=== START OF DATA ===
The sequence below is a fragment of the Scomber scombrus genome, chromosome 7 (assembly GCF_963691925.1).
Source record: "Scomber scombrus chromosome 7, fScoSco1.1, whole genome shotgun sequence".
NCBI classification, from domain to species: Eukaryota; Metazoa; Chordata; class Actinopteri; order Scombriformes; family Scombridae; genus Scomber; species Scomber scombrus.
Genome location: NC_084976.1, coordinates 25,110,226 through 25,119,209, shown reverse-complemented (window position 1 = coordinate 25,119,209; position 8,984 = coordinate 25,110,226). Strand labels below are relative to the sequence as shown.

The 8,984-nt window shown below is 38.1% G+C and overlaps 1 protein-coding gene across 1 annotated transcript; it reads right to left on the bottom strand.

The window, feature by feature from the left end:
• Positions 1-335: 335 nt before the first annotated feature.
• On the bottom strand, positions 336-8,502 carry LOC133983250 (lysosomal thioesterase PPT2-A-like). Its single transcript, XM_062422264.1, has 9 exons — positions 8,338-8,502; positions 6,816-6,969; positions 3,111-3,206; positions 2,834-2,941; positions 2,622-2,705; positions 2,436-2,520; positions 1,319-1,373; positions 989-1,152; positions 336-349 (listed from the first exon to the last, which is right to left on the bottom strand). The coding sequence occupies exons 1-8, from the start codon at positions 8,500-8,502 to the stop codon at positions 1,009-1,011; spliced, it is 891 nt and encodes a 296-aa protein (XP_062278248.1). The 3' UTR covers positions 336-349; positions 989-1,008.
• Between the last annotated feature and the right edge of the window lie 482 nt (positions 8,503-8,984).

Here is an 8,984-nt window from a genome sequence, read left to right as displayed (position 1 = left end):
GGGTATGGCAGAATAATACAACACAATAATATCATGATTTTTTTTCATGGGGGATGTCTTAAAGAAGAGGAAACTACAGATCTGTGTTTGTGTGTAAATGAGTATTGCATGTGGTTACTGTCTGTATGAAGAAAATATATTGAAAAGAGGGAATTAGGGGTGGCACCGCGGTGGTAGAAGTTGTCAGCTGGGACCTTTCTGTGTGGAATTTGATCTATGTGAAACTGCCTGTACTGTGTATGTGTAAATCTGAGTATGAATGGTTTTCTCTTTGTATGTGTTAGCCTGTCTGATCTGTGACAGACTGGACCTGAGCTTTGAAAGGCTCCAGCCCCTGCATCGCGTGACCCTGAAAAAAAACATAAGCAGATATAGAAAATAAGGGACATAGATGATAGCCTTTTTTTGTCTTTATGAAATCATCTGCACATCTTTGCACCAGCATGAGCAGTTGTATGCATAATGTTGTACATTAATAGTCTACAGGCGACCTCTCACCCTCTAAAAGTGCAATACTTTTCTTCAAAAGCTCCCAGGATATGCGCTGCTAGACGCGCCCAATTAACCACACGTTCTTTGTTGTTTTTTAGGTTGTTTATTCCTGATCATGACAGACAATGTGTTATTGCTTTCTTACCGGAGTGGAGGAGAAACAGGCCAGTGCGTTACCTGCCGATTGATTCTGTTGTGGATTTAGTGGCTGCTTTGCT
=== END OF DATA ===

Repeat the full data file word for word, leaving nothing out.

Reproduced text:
The sequence below is a fragment of the Scomber scombrus genome, chromosome 7 (assembly GCF_963691925.1).
Source record: "Scomber scombrus chromosome 7, fScoSco1.1, whole genome shotgun sequence".
NCBI classification, from domain to species: Eukaryota; Metazoa; Chordata; class Actinopteri; order Scombriformes; family Scombridae; genus Scomber; species Scomber scombrus.
Genome location: NC_084976.1, coordinates 25,110,226 through 25,119,209, shown reverse-complemented (window position 1 = coordinate 25,119,209; position 8,984 = coordinate 25,110,226). Strand labels below are relative to the sequence as shown.

The 8,984-nt window shown below is 38.1% G+C and overlaps 1 protein-coding gene across 1 annotated transcript; it reads right to left on the bottom strand.

The window, feature by feature from the left end:
• Positions 1-335: 335 nt before the first annotated feature.
• On the bottom strand, positions 336-8,502 carry LOC133983250 (lysosomal thioesterase PPT2-A-like). Its single transcript, XM_062422264.1, has 9 exons — positions 8,338-8,502; positions 6,816-6,969; positions 3,111-3,206; positions 2,834-2,941; positions 2,622-2,705; positions 2,436-2,520; positions 1,319-1,373; positions 989-1,152; positions 336-349 (listed from the first exon to the last, which is right to left on the bottom strand). The coding sequence occupies exons 1-8, from the start codon at positions 8,500-8,502 to the stop codon at positions 1,009-1,011; spliced, it is 891 nt and encodes a 296-aa protein (XP_062278248.1). The 3' UTR covers positions 336-349; positions 989-1,008.
• Between the last annotated feature and the right edge of the window lie 482 nt (positions 8,503-8,984).

Here is an 8,984-nt window from a genome sequence, read left to right as displayed (position 1 = left end):
GGGTATGGCAGAATAATACAACACAATAATATCATGATTTTTTTTCATGGGGGATGTCTTAAAGAAGAGGAAACTACAGATCTGTGTTTGTGTGTAAATGAGTATTGCATGTGGTTACTGTCTGTATGAAGAAAATATATTGAAAAGAGGGAATTAGGGGTGGCACCGCGGTGGTAGAAGTTGTCAGCTGGGACCTTTCTGTGTGGAATTTGATCTATGTGAAACTGCCTGTACTGTGTATGTGTAAATCTGAGTATGAATGGTTTTCTCTTTGTATGTGTTAGCCTGTCTGATCTGTGACAGACTGGACCTGAGCTTTGAAAGGCTCCAGCCCCTGCATCGCGTGACCCTGAAAAAAAACATAAGCAGATATAGAAAATAAGGGACATAGATGATAGCCTTTTTTTGTCTTTATGAAATCATCTGCACATCTTTGCACCAGCATGAGCAGTTGTATGCATAATGTTGTACATTAATAGTCTACAGGCGACCTCTCACCCTCTAAAAGTGCAATACTTTTCTTCAAAAGCTCCCAGGATATGCGCTGCTAGACGCGCCCAATTAACCACACGTTCTTTGTTGTTTTTTAGGTTGTTTATTCCTGATCATGACAGACAATGTGTTATTGCTTTCTTACCGGAGTGGAGGAGAAACAGGCCAGTGCGTTACCTGCCGATTGATTCTGTTGTGGATTTAGTGGCTGCTTTGCT